We all love our kids. We want them to have fun and succeed in life. Allowing them to explore the world, learn new things and even fail at times, is all part of being a parent. Finding a balance between being a kid and learning the ways of the world can be difficult. There are only so many hours in the day. So finding the time to teach your child a valuable skill after school, before sports practice and during the weekends when they just want to play, is the challenge for all parents. However, taking the time to teach your kids these life skills is so important. The importance of teaching children responsibilities at a young age will add value to their lives overall.
Growing up, I was not taught many responsibilities. My mother did everything for me. She cooked, cleaned, did laundry and never really forced me to pick up after myself. In fact, I distinctly remember her not allowing me to clean, because I wouldn’t do a good enough job. This meant that when I moved out on my own for the first time, I have no life skills. Suddenly, I had to know how to pay bills and cook my own food, and I had never been taught even the basics of those things.
Certainly, it is important to allow kids to be kids. After all, they are only young once. But denying them those skills early on will only be a detriment. Adulthood is a long road, and being ready for it, will make life easier for everyone.
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When to begin
The earlier you can start teaching your children responsibilities the better. Even a toddler can be taught to pick up their toys. That is the first step. Pick a task that suits their age and ability. Once they have perfected that, then you can add another task.
As your children get older and they have more responsibilities, it would be wise to make or purchase a chore chart. This visual aid will not only help your child keep track of what they have to do and what they have accomplished already, but it will also keep you informed of their progress. If you have more than one child, you can do multiple chore charts or color code a single chart to save space. Displaying a chore chart in an easy to access area will increase its effectiveness.
The important thing to remember is that this will take time. Kids won’t always get things right the first time. Don’t be discouraged by their mistakes. This will lead to them not wanting to try again in the future.
What my son does
When we first started, we focused on simple tasks. These included picking up his toys, making sure he put his dirty clothes in the basket at the end of the night and put his plate by the sink after dinner. From there we expanded. It took time for him to master some skills, but overall he has been very good about it all.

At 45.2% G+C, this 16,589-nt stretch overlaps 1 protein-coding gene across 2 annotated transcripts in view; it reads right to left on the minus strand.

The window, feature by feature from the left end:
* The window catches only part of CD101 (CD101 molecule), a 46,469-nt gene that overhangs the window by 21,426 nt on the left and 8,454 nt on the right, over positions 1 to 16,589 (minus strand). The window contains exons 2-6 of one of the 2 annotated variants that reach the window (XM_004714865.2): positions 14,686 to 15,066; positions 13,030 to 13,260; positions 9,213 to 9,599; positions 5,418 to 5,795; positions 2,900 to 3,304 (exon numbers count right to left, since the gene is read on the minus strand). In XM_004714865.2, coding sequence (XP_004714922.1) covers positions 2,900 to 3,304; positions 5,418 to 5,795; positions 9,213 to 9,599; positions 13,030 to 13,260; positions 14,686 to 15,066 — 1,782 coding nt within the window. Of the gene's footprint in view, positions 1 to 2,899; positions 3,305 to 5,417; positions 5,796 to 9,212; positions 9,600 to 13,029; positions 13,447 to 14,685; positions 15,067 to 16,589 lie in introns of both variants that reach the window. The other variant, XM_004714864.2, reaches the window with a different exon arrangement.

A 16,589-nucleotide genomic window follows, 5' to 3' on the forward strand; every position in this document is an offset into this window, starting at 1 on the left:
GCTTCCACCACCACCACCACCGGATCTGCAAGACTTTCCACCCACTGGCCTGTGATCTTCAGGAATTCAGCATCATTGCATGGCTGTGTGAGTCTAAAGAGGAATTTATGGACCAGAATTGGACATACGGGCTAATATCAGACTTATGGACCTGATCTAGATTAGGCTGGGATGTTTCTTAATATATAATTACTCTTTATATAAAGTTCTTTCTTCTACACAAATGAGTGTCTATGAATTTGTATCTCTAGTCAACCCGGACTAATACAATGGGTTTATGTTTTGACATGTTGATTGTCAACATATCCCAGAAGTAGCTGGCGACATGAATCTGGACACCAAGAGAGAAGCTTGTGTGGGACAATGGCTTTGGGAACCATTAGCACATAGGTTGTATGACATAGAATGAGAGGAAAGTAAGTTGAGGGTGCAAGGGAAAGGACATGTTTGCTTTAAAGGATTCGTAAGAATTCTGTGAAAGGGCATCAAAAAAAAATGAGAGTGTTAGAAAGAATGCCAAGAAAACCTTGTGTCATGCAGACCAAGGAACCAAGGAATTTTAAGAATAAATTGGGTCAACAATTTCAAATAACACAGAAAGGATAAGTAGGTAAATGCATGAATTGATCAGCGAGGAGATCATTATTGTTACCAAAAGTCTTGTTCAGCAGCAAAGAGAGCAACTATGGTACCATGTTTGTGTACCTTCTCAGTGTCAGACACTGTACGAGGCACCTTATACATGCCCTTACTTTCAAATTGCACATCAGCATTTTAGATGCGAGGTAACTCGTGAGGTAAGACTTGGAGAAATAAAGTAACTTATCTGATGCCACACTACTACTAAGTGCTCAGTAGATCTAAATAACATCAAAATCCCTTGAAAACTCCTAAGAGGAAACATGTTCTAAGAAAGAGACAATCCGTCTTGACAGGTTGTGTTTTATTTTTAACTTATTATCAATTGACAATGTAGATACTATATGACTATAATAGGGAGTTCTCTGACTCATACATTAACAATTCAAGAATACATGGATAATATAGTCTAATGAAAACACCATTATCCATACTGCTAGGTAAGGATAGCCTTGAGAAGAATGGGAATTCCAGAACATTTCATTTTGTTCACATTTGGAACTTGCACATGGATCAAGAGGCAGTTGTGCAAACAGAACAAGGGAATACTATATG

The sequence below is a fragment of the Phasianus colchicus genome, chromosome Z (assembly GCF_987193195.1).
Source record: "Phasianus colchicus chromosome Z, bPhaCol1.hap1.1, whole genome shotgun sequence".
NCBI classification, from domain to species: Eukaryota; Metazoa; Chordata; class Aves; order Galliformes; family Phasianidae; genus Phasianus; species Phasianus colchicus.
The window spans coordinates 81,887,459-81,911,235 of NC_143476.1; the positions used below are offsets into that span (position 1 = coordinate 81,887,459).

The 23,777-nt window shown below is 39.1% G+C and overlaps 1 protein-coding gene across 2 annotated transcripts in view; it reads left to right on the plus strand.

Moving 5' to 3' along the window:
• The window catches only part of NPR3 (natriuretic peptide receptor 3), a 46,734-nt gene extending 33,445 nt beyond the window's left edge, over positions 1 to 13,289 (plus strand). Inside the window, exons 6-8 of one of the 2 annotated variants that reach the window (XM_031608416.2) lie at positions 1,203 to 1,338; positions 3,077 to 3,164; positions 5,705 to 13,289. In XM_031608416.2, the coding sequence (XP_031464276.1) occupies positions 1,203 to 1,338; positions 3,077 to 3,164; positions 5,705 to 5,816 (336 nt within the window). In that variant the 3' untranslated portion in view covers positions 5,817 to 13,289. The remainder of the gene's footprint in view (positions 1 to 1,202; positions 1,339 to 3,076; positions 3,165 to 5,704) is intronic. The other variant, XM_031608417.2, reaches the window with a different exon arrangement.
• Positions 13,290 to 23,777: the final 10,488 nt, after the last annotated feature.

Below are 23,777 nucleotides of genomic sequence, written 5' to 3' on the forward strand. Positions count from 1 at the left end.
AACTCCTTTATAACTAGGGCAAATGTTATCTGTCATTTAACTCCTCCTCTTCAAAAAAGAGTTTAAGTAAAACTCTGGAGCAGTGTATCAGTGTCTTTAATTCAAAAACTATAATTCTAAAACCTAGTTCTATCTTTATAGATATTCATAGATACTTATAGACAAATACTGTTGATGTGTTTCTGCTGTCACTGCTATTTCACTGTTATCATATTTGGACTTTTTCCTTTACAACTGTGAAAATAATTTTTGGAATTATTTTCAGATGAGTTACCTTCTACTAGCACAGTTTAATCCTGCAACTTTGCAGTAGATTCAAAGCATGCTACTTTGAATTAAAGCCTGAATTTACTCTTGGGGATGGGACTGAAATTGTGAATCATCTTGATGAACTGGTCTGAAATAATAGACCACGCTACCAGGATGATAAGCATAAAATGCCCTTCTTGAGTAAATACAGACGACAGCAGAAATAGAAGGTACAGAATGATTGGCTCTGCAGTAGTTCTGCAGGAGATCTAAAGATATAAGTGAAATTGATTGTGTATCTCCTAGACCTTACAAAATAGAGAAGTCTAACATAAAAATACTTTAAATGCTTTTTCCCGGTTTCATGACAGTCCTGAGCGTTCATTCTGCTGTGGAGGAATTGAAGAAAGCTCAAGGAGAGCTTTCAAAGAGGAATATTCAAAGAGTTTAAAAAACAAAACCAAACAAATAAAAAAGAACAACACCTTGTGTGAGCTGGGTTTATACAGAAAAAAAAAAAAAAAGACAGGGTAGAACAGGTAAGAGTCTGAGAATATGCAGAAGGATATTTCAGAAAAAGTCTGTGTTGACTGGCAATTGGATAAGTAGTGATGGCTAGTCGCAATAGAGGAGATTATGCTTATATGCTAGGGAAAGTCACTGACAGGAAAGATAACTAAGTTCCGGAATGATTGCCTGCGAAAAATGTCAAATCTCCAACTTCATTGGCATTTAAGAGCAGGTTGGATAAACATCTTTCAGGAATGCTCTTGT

He has a mix of chores, some are daily, while others are weekly.
His daily chores are fairly simple. He has to make his bed and open up the blinds in his room. He needs to make sure his breakfast items are rinsed and put in the dishwasher. Returning the cereal container to the cupboard is also important. Lastly, he has to gather up his school bag and get ready to go. After school, he has a few more tasks to complete. He has two learning books that he has to work in daily. He does at least thirty minutes of a math program on the computer and reads at least one chapter in a book as well. At dinner time, he knows to set the table and get out any condiments we might need. He is also in charge of getting everyone’s drinks ready.
Weekly, he cleans up his bedroom and the playroom. While he does pick up his toys regularly, he is expended to do a full cleaning of his toys once a week to make sure the rooms don’t get too chaotic. On Saturday morning’s he knows to gather up all his laundry. Then he brings it downstairs, loads it into the machine and turns it on. The only help he receives from me during this is opening the laundry machine door since it’s pretty hard to open.
He has also been learning how to cook. This is one of our newest tasks we are working with him on. At first, it started with his learning how to wash and peel potatoes. This has progressed to him now chopping then, placing them in the pot and getting the pot on the stove. He also cooked a full meal, potatoes, sausages, and vegetables, with his father watching over him. We still have plenty of work to do with him in the kitchen to get his cooking skills truly going, but at the age of eleven, he already knows more about cooking than I did at that age.
In the spring, he is given the task of picking up all of the small branches and pinecones that piled up over the winter. He also sometimes helps us rake the lawn.
During the summer, he tries to help with the gardening. I actually need to work on letting him help me more with this.
In the winter, he helps with shoveling the driveway. He may end up playing in the snow, but at least he gets some shoveling done.
Working on expanding a child’s skills is important as they grow. There are so many things to know before adulthood and my husband and I are working hard on teaching our son as much as we can. He has seen us do the taxes, although he doesn’t fully understand how they work just yet.
Expanding his skill in the kitchen is a big goal. We have a decent start, but there is so much more for him to learn here.
He needs to start learning how to dust and vacuum his own room. I currently do all of the vacuuming, so I would like him to at least be able to do his room.
Teaching him to be responsible with his money. Since he earns an allowance, we want to teach him the value of saving money and to not spend it just because you have it. We will also be teaching him how to pay bills, both online and with a check.
These are just a few of the skills we will be working on with him. Every day is a new opportunity to teach him a valuable skill and we are doing out best to make sure he is ready for the life that awaits him.